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Old 11-29-2019, 10:23 PM   #41
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You move his boat, he can claim you caused damage to his boat even though the damage was preexisting.
Dont touch his boat. Enjoy the comforting sound of your very own diesel generator.
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Old 11-29-2019, 10:35 PM   #42
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Quick question, is it acceptable/common to move someone’s boat on a city marine visitor dock to make room. Situation is that a sailboat is taking up about 125 feet of space with 50 on each side of them, they aren’t connected to power. I need 60 but nobody is onboard and the port is closed.
Not sure what best practice is, guessing just leave it. Trade off is I run my gen all night in a marina...
My previous post was with the assumption that "a sailboat is taking up about 125 feet of space with 50 on each side of them" meant a 125 ft sailboat. On re-reading, I now see that it must be a small sailboat in a 125' space.
My actions in this situation would likely be quite different. This boat likely squeezed between 2 others, who have since departed. The sailor would not expect to remain in control of 125' of space. He would more likely expect to be moved once new arrivals that needed more than the 50' one side of him (I assume, again, not SHE). Moving a small boat in such circumstances is really not a big deal. Yes, if there is damage it is a big deal, but how likely is that?
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Old 11-29-2019, 10:36 PM   #43
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You move his boat, he can claim you caused damage to his boat even though the damage was preexisting.
Dont touch his boat. Enjoy the comforting sound of your very own diesel generator.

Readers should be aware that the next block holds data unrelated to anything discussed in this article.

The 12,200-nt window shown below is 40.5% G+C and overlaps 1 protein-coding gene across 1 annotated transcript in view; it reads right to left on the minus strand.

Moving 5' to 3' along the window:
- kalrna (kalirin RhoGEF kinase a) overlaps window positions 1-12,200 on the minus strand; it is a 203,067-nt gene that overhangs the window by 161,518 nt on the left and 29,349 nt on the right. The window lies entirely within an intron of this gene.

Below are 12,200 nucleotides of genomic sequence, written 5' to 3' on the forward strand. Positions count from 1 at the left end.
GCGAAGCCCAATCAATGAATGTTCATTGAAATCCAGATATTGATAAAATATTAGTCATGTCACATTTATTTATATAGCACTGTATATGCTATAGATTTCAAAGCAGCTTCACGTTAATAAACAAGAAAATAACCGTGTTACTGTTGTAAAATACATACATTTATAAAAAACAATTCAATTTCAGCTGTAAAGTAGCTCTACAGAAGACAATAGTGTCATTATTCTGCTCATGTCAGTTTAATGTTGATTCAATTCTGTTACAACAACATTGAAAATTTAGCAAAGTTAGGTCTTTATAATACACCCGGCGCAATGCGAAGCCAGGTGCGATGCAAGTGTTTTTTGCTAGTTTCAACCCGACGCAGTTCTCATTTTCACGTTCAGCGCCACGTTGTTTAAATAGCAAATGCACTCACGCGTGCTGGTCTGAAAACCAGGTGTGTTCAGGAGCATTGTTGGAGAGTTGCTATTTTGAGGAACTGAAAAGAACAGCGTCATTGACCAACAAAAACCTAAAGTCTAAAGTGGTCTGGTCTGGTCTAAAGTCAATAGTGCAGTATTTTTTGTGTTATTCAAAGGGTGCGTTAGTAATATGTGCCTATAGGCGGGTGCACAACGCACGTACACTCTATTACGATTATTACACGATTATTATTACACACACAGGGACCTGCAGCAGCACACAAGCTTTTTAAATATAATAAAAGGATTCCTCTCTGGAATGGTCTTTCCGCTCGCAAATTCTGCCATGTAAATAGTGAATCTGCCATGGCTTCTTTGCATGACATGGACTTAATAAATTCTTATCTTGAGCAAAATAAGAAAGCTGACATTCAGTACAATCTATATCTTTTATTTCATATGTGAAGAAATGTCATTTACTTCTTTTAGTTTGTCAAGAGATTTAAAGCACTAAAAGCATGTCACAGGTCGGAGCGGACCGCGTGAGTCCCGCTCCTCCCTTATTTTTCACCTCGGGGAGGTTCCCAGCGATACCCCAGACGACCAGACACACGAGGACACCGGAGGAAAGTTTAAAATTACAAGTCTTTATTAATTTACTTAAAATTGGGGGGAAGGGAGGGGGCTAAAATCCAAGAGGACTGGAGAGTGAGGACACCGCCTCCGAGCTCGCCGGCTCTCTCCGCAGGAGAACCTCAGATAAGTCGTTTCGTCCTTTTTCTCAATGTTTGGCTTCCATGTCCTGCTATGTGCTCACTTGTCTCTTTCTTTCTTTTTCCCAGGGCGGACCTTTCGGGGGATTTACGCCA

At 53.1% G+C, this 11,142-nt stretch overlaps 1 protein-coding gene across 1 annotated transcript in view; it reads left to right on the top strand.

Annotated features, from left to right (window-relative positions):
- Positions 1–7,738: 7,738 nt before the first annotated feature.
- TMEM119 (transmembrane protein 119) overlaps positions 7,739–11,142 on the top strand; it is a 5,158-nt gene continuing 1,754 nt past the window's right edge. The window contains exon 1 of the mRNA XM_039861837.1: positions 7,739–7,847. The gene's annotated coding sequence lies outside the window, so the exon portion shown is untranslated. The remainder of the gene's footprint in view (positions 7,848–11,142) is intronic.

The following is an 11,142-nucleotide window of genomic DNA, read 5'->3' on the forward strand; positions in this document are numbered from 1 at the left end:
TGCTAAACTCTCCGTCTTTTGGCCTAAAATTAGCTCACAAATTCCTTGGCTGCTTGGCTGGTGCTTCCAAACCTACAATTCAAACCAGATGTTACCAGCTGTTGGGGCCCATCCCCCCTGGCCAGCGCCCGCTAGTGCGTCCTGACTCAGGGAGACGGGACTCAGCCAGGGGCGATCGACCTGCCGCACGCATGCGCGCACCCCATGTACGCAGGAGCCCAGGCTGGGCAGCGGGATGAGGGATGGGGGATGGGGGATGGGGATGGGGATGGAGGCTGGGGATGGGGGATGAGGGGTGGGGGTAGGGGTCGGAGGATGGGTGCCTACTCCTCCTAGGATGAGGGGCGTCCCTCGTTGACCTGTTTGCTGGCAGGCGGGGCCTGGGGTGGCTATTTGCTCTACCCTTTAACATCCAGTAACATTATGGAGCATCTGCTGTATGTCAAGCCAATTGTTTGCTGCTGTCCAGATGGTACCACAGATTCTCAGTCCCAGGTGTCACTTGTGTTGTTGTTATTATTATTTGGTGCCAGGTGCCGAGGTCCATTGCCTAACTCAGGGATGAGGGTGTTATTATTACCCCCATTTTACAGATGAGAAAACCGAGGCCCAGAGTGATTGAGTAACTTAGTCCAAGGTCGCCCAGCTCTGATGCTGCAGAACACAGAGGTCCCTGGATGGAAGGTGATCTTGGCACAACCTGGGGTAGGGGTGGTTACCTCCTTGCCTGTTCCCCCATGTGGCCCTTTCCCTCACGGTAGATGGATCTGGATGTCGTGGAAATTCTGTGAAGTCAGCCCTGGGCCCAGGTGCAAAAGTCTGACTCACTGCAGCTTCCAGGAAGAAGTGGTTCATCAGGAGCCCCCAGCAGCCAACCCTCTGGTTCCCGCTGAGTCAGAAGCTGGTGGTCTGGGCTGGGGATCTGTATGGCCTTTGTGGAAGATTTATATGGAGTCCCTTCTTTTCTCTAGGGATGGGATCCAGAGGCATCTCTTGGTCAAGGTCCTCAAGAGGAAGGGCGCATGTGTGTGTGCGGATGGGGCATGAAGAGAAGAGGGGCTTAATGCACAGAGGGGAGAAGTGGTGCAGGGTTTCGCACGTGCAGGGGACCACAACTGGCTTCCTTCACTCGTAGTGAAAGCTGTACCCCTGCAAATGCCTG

A person with an attitude like that will claim damage whether you moved his boat or not and pretty much whine about everything else: slip too small, slip to far from shore, shore power pedestal too far away, boats moored too close, dock on wrong side etc.

And, he will be the first person to complain about the noisy generator.
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Old 11-29-2019, 10:42 PM   #44
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And, he will be the first person to complain about the noisy generator.
Not really, he wasn't there!
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Old 11-29-2019, 10:59 PM   #45
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Move a 125-foot boat?? No way. Contact the person responsible for policing the dock. But first check with the boat. A boat that size would likely have professional crew. Hail them.
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Old 11-30-2019, 12:40 AM   #46
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I've moved boats more than once and would not hesitate again. Just not that big of a deal as far as I'm concerned.
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Old 11-30-2019, 07:32 AM   #47
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Move a 125-foot boat?? No way. Contact the person responsible for policing the dock. But first check with the boat. A boat that size would likely have professional crew. Hail them.
Read it again It is the dock that is 125' - and a single boat is in the middle so others can't get on the dock or near the pedestal.